Harrison tells Redvers council there will be no additional help for rural rinks

·11 min read

Cannington MLA Daryl Harrison told members of Redvers town council Wednesday that the provincial government won’t have additional funds available for community rinks hurt by Covid restrictions, over and above the $2,500 Community Rink Affordability Grant and 10 per cent SaskPower rebate.

Mayor Brad Bulbuck had contacted Harrison to ask if there would be additional support for community rinks and community recreation, in light of the support the province provided to the SJHL and to WHL teams in Saskatchewan—$3 million to Saskatchewan’s five WHL teams ($600,00 each), and $1 million to the SJHL.

Harrison attended Wednesday’s council meeting in Redvers and said that there won’t be additional funding for community rinks.

“Brad called me wondering about the rinks. The short answer was no,” he said. “The $2,500 for ice surfaces and the 10 per cent SaskPower savings are there. I reaffirmed that a lot of community rinks were shut down last spring when the provincial restrictions came in. There were no provincial playoffs, no league playoffs. For a lot of rinks, that’s half their revenue, in March, because the rink’s packed, the burgers are going out the door. That was last year. This year there was nothing. Minor hockey a little bit at the start, but no significant revenue. These are community facilities that rely on the game revenue and fundraisers, which have also ground to a halt. The government is well aware, but there are a lot of demands.”

“You made a good point about the rinks and burgers not being sold,” said Mayor Brad Bulbuck. “One of the challenges we have in the arena is we are missing out on about $30,000 of profit from the canteen, and that equates right to our losses. Between the RM of Antler and the town of Redvers we are funding the rec board $130,000 a year—so $65,000 each. Minor hockey has been very gracious in providing additional funds to keep the arena open for February and March. That money is not going to be there forever and I worry that minor hockey is going to start with nothing next year, so they are going to have to raise the fees. What is that going to do to families that are struggling right now, and what is that going to do to the community, and what is it going to do to the businesses in the community? Because that place filters down through our whole economy in our community. And I understand that the easy answer is no. Quite frankly I don’t know if I want to accept no as an answer, not when I see the WHL starting to go, not when I see a million dollars going to SJHL teams.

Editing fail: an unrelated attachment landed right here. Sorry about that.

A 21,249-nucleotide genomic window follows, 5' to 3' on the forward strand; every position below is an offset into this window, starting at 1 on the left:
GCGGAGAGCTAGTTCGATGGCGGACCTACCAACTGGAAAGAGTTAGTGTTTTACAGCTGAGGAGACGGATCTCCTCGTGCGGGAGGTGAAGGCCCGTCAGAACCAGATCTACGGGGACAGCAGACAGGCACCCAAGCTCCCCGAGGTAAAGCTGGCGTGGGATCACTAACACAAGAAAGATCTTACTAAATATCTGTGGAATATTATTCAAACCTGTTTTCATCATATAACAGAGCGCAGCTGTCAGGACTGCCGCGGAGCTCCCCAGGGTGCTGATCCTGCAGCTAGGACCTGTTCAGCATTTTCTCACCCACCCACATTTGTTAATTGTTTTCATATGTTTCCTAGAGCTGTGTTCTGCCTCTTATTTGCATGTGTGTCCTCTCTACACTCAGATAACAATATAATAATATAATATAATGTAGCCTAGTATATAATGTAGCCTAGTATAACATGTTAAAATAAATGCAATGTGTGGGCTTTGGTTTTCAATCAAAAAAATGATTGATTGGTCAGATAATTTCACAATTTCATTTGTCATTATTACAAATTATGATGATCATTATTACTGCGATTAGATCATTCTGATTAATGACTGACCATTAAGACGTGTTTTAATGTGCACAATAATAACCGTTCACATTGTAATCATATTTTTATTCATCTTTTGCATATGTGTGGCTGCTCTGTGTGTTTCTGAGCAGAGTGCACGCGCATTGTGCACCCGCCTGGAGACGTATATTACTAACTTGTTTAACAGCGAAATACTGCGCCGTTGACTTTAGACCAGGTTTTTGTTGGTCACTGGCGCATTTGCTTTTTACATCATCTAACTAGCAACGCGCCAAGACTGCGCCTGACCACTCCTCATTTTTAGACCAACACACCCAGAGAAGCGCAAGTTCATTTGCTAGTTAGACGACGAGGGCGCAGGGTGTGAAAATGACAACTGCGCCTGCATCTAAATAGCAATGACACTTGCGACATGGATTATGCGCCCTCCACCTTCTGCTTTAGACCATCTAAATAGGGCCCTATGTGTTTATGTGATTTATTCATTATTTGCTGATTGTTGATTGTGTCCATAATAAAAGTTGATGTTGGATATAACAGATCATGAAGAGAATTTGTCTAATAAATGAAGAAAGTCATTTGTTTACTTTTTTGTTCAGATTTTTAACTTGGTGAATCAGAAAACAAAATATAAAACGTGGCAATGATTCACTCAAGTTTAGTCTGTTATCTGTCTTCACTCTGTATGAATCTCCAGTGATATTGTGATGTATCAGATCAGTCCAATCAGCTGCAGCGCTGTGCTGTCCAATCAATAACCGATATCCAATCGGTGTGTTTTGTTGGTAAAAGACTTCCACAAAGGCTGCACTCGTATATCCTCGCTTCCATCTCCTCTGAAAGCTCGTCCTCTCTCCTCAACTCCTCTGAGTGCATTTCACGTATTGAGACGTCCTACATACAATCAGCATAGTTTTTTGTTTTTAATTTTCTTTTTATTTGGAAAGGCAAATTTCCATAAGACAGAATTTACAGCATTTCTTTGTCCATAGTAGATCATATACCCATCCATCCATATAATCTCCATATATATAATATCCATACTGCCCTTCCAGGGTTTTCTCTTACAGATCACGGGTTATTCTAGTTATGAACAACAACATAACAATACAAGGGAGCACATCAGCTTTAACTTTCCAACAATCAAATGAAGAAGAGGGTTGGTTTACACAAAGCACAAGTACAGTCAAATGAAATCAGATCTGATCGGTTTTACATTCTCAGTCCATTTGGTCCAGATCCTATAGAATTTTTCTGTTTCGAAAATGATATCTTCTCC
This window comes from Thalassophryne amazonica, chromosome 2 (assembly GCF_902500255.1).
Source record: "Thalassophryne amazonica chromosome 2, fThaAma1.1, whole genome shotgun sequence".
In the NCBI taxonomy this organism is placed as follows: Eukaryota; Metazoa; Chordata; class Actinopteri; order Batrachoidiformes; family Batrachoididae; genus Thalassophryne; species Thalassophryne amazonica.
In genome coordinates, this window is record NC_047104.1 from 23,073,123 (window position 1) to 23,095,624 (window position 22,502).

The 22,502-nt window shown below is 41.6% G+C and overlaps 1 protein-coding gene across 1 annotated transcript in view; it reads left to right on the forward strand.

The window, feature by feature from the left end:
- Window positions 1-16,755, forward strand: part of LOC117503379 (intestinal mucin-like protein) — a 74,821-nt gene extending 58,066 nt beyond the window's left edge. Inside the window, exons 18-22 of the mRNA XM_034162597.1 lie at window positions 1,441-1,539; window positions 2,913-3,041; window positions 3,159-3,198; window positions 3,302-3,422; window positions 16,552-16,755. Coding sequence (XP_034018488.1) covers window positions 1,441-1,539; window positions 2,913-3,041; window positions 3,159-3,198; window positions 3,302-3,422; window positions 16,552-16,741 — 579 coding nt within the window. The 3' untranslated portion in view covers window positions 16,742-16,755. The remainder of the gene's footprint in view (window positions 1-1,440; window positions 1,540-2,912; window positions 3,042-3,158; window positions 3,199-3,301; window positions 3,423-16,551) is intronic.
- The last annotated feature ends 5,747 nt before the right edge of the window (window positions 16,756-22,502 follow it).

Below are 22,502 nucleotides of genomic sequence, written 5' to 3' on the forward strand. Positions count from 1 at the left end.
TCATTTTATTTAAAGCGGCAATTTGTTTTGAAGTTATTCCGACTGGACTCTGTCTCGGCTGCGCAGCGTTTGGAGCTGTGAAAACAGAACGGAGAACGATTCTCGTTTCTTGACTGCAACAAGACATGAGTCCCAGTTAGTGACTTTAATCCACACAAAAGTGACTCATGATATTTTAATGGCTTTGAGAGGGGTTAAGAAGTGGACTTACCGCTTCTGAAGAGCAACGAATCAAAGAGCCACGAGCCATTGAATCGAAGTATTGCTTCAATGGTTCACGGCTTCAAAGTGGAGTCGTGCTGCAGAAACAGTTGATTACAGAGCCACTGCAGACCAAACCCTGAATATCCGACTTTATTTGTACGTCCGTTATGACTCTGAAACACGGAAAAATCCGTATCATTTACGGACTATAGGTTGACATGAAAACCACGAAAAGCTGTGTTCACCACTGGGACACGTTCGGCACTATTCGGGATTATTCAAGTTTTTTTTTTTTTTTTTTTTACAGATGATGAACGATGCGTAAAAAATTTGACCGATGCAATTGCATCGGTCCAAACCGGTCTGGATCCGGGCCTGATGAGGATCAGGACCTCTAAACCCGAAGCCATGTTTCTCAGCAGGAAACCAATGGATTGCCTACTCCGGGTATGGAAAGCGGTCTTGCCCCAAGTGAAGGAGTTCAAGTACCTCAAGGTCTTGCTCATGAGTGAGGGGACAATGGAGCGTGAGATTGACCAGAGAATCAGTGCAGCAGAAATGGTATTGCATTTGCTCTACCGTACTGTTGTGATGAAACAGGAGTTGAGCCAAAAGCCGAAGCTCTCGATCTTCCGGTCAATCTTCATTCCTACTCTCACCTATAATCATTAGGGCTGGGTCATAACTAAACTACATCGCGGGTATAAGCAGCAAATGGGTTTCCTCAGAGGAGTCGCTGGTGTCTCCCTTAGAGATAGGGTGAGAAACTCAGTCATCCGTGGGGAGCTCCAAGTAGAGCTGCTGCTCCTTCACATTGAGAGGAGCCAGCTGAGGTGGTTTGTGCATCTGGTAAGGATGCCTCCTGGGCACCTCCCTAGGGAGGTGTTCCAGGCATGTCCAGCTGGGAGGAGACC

“Rural Saskatchewan is as important as the cities.”

Harrison said that recreation in Redvers was lucky to have such strong support from the town and the RM.

“There is a fellow rookie MLA and he says his RM and community don’t support their rink through the local government grant. Lots of them believe the user pays and if it’s $2,200 to register your kid for minor hockey, that’s the way it is. It is hard, I’m not trying to sugar coat it, but it is good the towns and the RMs can support it that way, and yes the rink is where your money is made. Gate revenue is good at playoff time and throughout the year the burgers go across the counter and that’s what’s makes it, and Redvers rink is no different than Carnduff’s or Oxbow’s or Carlyle’s.”

Vaccine rollout and timelines for easing restrictions discussed

Harrison and council also discussed what is happening in the province regarding vaccine rollout and timelines for things to get more or less back to normal.

“I can’t tell you how happy I was when the premier announced about the changes to the households restrictions,” said Harrison. “That came down before Christmas and it was a hard thing. My family is no different than yours. I think that was a good step and there will be more to come.

“For the vacinne rollout there is a toll free number and online booking for the 85-pluses starting tomorrow (Thursday, March 11) at 8 am and then it will be a matter of days before it gets rolled out to younger people.